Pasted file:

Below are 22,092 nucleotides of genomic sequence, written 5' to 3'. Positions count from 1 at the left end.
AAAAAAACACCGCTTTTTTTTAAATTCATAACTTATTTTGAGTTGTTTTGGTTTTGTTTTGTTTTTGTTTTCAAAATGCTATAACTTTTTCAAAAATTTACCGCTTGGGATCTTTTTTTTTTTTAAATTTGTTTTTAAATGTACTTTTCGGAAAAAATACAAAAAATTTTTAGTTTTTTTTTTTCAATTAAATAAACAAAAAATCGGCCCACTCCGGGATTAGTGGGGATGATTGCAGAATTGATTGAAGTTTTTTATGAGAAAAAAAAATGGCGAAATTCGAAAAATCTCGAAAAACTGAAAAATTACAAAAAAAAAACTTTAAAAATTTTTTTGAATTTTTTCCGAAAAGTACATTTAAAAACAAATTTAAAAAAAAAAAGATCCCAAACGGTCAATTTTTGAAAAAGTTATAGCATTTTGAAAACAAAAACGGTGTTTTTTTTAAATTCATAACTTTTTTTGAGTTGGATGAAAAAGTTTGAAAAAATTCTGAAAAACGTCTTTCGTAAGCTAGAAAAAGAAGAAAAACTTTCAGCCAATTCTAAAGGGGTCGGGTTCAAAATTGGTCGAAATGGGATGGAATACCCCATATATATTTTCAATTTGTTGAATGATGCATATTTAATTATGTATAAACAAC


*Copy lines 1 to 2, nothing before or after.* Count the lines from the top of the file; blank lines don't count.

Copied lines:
Below are 22,092 nucleotides of genomic sequence, written 5' to 3'. Positions count from 1 at the left end.
AAAAAAACACCGCTTTTTTTTAAATTCATAACTTATTTTGAGTTGTTTTGGTTTTGTTTTGTTTTTGTTTTCAAAATGCTATAACTTTTTCAAAAATTTACCGCTTGGGATCTTTTTTTTTTTTAAATTTGTTTTTAAATGTACTTTTCGGAAAAAATACAAAAAATTTTTAGTTTTTTTTTTTCAATTAAATAAACAAAAAATCGGCCCACTCCGGGATTAGTGGGGATGATTGCAGAATTGATTGAAGTTTTTTATGAGAAAAAAAAATGGCGAAATTCGAAAAATCTCGAAAAACTGAAAAATTACAAAAAAAAAACTTTAAAAATTTTTTTGAATTTTTTCCGAAAAGTACATTTAAAAACAAATTTAAAAAAAAAAAGATCCCAAACGGTCAATTTTTGAAAAAGTTATAGCATTTTGAAAACAAAAACGGTGTTTTTTTTAAATTCATAACTTTTTTTGAGTTGGATGAAAAAGTTTGAAAAAATTCTGAAAAACGTCTTTCGTAAGCTAGAAAAAGAAGAAAAACTTTCAGCCAATTCTAAAGGGGTCGGGTTCAAAATTGGTCGAAATGGGATGGAATACCCCATATATATTTTCAATTTGTTGAATGATGCATATTTAATTATGTATAAACAAC